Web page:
The race to get rid of hu­man driv­ers

The date on when they will be fully de­ployed may vary, but com­pa­nies in China and the US are push­ing hard to put au­ton­o­mous or self-driv­ing ve­hi­cles on the road, Paul Welitzkin re­ports from New York.

China Daily (Canada) - - DEPTH -

Sim­ply put, it’s scary: A piece of mo­bile steel ma­chin­ery weigh­ing thou­sands of pounds op­er­at­ing with­out the guid­ance of a hu­man. But au­ton­o­mous or self-driv­ing ve­hi­cles, once con­fined to the minds of sci­ence-fic­tion writ­ers and read­ers, may be close to be­com­ing a re­al­ity.

“We are likely to see au­ton­o­mous cars that drive at low speeds by 2021 or 2022,” said Xavier Mos­quet, a se­nior part­ner in the Bos­ton Con­sult­ing Group’s au­to­mo­tive sec­tor and the head of the firm’s Detroit of­fice, in an in­ter­view. “You al­ready have Google cars that are rea­son­ably au­ton­o­mous in San Francisco and there are also ex­per­i­ments in Tokyo and Sin­ga­pore.”

Thir­teen com­pa­nies have been given per­mis­sion to test au­ton­o­mous ve­hi­cles on the roads of Cal­i­for­nia. China’s Chongqing Changan Au­to­mo­bile Co said in April it com­pleted a 1,200-mile trip from Chongqing to Bei­jing test­ing a self-driv­ing car as part of its cam­paign to pro­duce highly au­to­mated ve­hi­cles.


They don’t drink. They don’t do drugs. And they don’t run red lights.

But self-driv­ing ve­hi­cles may be able to cut road ac­ci­dents, save lives and bil­lions of dol­lars in the costs of those ac­ci­dents – and bil­lions lost to traf­fic con­ges­tion.

In the US, nu­mer­ous groups sup­port the self-driv­ing tech­nol­ogy, in­clud­ing Moth­ers Against Drunk Driv­ers and those who see them as an an­swer for disabled who can­not drive, but there are op­po­nents who say the safety of driver­less cars has not been proved.

Xavier Mos­quet, a se­nior part­ner in the Bos­ton Con­sult­ing Group’s au­to­mo­tive sec­tor and the head of the firm’s Detroit of­fice, says au­ton­o­mous ve­hi­cles and ad­vanced safety tech­nol­ogy could cut the US auto-ac­ci­dent rate of more than 6 mil­lion and 33,000 fa­tal­i­ties ev­ery year by 90 per­cent and save about $900 bil­lion in di­rect and in­di­rect costs. Those fewer ac­ci­dents, fewer in­juries and fewer fa­tal­i­ties could have a ma­jor im­pact on in­sur­ance com­pa­nies.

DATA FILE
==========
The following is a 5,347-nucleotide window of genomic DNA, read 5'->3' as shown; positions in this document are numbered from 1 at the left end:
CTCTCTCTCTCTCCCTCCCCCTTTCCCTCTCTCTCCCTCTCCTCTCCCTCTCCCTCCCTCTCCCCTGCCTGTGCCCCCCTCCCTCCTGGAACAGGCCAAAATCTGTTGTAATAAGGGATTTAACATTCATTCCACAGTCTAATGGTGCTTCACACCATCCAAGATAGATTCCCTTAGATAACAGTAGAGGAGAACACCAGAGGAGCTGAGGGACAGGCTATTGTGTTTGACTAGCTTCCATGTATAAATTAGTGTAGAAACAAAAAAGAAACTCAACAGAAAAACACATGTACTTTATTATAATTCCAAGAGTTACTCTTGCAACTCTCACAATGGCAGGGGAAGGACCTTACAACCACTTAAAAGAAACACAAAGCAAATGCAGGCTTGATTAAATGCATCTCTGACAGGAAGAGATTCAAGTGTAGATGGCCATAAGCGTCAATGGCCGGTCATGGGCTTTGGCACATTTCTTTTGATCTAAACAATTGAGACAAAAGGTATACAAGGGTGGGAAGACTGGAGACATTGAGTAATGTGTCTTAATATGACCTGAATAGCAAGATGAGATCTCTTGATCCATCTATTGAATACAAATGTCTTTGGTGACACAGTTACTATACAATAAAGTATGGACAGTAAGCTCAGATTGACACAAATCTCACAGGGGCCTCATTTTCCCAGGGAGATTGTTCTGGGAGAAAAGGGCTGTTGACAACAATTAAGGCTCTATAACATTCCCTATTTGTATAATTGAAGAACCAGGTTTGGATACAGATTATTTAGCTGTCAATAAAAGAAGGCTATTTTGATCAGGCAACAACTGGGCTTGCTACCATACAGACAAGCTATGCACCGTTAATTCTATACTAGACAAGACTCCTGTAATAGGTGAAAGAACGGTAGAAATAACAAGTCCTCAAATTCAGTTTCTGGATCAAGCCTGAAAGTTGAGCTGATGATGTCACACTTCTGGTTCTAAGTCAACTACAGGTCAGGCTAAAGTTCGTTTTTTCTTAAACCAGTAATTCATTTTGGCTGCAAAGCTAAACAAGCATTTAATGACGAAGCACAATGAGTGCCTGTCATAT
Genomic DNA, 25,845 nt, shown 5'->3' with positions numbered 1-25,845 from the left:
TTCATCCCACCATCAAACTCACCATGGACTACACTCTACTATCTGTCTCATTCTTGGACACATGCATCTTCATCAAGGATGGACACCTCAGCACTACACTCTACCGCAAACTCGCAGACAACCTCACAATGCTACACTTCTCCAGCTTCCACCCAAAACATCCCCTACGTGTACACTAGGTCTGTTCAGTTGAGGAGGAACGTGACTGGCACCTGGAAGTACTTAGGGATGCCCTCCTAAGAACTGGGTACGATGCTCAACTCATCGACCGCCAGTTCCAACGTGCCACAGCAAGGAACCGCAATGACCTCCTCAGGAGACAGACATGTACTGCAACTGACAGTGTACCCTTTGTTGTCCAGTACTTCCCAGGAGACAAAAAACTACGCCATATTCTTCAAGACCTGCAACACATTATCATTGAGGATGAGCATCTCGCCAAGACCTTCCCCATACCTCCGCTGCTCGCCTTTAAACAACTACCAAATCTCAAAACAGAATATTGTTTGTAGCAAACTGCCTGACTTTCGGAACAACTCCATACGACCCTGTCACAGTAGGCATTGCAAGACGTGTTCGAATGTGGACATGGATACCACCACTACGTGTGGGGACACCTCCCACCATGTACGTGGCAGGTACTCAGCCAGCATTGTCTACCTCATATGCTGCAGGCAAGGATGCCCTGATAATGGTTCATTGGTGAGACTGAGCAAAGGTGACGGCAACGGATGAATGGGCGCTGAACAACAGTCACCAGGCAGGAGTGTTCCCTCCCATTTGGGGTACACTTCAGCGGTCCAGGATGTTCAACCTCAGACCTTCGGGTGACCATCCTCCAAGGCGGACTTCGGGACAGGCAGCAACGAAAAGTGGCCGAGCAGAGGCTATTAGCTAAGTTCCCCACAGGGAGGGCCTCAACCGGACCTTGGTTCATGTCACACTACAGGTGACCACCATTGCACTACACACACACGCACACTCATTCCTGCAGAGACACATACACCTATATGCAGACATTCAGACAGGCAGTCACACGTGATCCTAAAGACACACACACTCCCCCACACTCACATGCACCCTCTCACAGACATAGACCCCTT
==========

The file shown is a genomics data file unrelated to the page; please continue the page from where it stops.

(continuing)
The self-driv­ing ve­hi­cles also may re­duce traf­fic con­ges­tion and lead to higher lev­els of pro­duc­tiv­ity. In the­ory, self­driv­ing cars should be able to travel at higher speeds and closer to other cars with­out hav­ing to worry about hit­ting an­other ve­hi­cle. This could ul­ti­mately trim the time spent trav­el­ing, while in­creas­ing pro­duc­tiv­ity since peo­ple won’t ac­tu­ally be op­er­at­ing a car.

In 2014 Amer­i­cans lost $160 bil­lion to traf­fic con­ges­tion and that is ex­pected to in­crease to $192 bil­lion by 2020 ac­cord­ing to a study by the Texas A&M Trans­porta­tion In­sti­tute and global traf­fic com­pany INRIX.

A sur­vey in 2014 by Pek­ing Univer­sity’s Na­tional De­vel­op­ment Re­search In­sti­tute showed that traf­fic con­ges­tion in Bei­jing costs the city up to 70 bil­lion yuan ($10.78 bil­lion) yearly.

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